I will protect your pensions. Nothing about your pension is going to change when I am governor. - Chris Christie, "An Open Letter to the Teachers of NJ" October, 2009

Sunday, January 23, 2011

St. Tiger Mom of Arc

Speaking of Tiger Mom, how does Michele Rhee raise her own kids?
We’ve lost our competitive spirit. We’ve become so obsessed with making kids feel good about themselves that we’ve lost sight of building the skills they need to actually be good at things.
"I can see it in my own household. I have two girls, 8 and 12, and they play soccer. And I can tell you that they suck at soccer! They take after their mother in athletic ability. But if you were to see their rooms, they’re adorned with ribbons, medals and trophies. You’d think I was raising the next Mia Hamm.
"I routinely try to tell my kids that their soccer skills are lacking and that if they want to be better, they have to practice hard. I also communicate to them that all the practice in the world won’t guarantee that they’ll ever be great at soccer. It’s tough to square this, though, with the trophies. And that’s part of the issue. We’ve managed to build a sense of complacency with our children." 
Nothing better than having Mom tell you that you suck - and publicly, to boot!

Valerie Strauss nails the response:
Rhee doesn’t blame the soccer coach for not raising the level of her children’s play. Instead, she blames their own lack of ability -- which she notes is such that all the practice in the world might not help them be great.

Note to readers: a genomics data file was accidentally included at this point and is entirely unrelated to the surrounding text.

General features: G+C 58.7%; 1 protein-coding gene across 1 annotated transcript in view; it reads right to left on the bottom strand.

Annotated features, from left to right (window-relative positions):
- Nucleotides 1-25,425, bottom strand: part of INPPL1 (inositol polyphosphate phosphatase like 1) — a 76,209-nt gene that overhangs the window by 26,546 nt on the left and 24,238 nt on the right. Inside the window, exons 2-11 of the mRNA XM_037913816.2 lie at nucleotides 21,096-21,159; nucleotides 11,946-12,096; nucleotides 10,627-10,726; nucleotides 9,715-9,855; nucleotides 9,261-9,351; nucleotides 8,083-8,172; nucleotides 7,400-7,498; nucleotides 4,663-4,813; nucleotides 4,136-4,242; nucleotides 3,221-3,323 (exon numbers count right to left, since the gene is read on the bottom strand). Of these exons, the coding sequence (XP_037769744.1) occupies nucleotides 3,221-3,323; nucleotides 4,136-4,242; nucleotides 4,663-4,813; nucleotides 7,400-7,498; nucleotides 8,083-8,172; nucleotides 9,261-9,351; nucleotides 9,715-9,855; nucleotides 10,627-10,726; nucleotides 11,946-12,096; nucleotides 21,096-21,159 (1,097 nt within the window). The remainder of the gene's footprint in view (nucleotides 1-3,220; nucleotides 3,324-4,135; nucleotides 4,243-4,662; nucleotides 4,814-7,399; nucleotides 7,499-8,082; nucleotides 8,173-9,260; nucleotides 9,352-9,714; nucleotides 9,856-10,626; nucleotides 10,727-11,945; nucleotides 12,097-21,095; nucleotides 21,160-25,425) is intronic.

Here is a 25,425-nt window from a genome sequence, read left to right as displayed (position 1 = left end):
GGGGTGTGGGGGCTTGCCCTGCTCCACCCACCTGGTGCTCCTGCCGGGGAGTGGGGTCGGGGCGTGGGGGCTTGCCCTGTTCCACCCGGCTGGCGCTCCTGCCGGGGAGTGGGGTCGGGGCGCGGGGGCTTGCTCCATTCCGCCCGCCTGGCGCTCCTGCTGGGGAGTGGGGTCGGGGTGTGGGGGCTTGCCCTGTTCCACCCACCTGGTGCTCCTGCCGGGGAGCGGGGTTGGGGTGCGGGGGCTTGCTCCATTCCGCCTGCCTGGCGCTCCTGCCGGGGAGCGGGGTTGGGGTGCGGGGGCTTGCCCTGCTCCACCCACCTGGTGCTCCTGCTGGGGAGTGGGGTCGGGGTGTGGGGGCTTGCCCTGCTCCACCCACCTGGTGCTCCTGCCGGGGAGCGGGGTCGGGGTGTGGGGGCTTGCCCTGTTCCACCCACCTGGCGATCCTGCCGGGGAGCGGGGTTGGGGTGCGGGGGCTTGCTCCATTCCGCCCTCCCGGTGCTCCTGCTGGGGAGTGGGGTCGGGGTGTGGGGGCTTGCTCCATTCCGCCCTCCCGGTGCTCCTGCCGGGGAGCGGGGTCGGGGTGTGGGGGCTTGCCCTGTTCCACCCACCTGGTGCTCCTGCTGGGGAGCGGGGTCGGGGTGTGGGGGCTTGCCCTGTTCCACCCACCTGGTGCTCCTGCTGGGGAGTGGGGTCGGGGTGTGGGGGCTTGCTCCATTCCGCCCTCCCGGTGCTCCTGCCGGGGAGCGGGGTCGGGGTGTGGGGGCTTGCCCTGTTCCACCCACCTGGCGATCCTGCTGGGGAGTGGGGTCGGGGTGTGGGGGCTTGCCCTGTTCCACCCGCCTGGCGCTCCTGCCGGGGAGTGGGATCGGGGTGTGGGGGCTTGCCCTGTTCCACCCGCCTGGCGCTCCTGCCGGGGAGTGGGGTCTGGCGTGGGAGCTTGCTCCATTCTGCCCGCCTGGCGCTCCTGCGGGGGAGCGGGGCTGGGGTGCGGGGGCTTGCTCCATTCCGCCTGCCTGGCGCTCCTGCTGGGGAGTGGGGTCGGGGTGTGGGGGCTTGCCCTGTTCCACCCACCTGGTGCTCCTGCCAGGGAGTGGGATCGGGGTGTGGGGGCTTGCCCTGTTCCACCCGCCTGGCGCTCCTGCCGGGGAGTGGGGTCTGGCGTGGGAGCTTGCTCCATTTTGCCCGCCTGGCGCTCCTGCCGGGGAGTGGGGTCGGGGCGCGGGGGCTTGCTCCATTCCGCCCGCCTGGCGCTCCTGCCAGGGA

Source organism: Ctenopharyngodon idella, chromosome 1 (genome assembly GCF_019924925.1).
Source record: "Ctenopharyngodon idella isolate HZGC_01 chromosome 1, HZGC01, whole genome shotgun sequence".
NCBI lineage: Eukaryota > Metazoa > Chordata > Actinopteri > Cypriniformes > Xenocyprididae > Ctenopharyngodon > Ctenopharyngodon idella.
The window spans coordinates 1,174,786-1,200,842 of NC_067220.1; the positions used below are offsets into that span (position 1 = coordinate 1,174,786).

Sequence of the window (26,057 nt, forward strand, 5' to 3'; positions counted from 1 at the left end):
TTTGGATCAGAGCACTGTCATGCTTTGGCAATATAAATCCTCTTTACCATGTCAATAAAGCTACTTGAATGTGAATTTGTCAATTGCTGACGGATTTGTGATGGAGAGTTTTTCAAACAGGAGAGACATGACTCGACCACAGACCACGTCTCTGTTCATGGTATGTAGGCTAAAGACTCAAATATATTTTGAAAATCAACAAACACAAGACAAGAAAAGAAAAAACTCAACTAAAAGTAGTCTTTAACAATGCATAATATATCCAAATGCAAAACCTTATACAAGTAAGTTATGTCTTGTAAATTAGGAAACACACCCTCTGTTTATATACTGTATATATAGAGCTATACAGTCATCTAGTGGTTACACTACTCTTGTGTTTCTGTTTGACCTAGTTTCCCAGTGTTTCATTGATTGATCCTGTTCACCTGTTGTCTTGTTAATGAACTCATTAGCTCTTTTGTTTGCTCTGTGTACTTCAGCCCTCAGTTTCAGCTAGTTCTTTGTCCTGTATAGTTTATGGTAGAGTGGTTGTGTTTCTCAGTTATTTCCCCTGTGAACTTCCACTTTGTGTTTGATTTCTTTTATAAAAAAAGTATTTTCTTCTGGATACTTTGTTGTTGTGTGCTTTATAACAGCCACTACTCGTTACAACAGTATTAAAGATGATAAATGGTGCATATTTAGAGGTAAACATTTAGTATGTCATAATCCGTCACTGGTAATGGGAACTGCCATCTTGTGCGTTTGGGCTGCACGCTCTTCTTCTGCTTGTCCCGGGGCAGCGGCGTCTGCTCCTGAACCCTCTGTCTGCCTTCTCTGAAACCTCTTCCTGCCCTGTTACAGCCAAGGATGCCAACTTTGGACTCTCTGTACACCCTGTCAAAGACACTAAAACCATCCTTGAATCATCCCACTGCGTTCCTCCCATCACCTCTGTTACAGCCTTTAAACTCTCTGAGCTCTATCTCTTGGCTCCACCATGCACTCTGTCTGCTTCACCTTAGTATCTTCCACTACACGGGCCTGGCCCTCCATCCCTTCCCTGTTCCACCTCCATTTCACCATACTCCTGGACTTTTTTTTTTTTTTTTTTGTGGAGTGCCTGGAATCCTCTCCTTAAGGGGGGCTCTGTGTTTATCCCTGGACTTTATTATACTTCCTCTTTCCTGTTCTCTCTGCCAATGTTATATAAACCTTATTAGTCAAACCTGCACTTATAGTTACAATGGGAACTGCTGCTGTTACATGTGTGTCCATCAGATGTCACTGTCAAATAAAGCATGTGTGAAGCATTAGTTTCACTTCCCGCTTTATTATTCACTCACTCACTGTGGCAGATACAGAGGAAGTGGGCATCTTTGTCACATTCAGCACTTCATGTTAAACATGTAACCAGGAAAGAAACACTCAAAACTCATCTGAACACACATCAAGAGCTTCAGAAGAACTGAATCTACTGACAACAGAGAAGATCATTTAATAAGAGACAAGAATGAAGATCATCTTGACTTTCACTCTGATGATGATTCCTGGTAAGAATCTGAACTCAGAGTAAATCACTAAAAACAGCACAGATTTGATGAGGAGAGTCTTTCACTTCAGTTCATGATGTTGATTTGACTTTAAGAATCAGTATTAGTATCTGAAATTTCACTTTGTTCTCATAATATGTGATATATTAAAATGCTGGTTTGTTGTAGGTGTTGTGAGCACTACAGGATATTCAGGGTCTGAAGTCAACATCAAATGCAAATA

It seems fair, then, to ask, why Rhee insists that teachers should be held solely accountable for how well students do; she has even argued that it is fair to take a child’s standardized test score and use it to evaluate his or her teachers and determine their compensation. Hmmmm.
Look, it's clear our children are failing at soccer. If we could just get rid of the bottom 5% of soccer coaches, I'm sure we'd in the next World Cup.

I suggest we begin standardized soccer tests immediately, and use Value-Added Modeling to evaluate coaches. Everyone knows that game scores are artificially inflated...

2 comments:

Come Out to Play said...

How about the idea that the best education is achieved by 'process not end result'? That is, the kid tries its best and we measure value by how far it has progressed against where it started? Everyone who tries gets a Mars Bar. Used that as the basis for 28 years running a kids project. Some kids have talent in a particular area - we seem to applaud them for doing well what they will do well. How about the kid who isn't good but makes the effort to progress a huge amount?

This is nothing to do with winning trophies and gongs but it sure makes kids remember you were the ones who cared when everyone else had nothing good to say about them.That in turn helps them survive and cope when they go out into the world.

The lady's ideas suck, I dread to think what her approach does to kids' heads. Makes them great exploiters I'd guess or basket cases. There seems to be little space in her system for fun and repose.

The role of the coach - nurture everyone to do what they can and from there we will see emerge people can can win. Oh not maybe in leagues and tables but in ways that are more important for them and the communities in which they live.

thinker said...

Recently, I was teaching small children and I was AMAZED to see kids who would cry if they didn't do well on a test. I was amazed until I met their parents and could see where they were getting this drive for perfection from. Is this what we have become in NJ and the United States? It's all about survival of the smartest and fittest and if you can't cut it you aren't worth anything. EVERY PERSON HAS VALUE! Some may not be academic scholars. So what.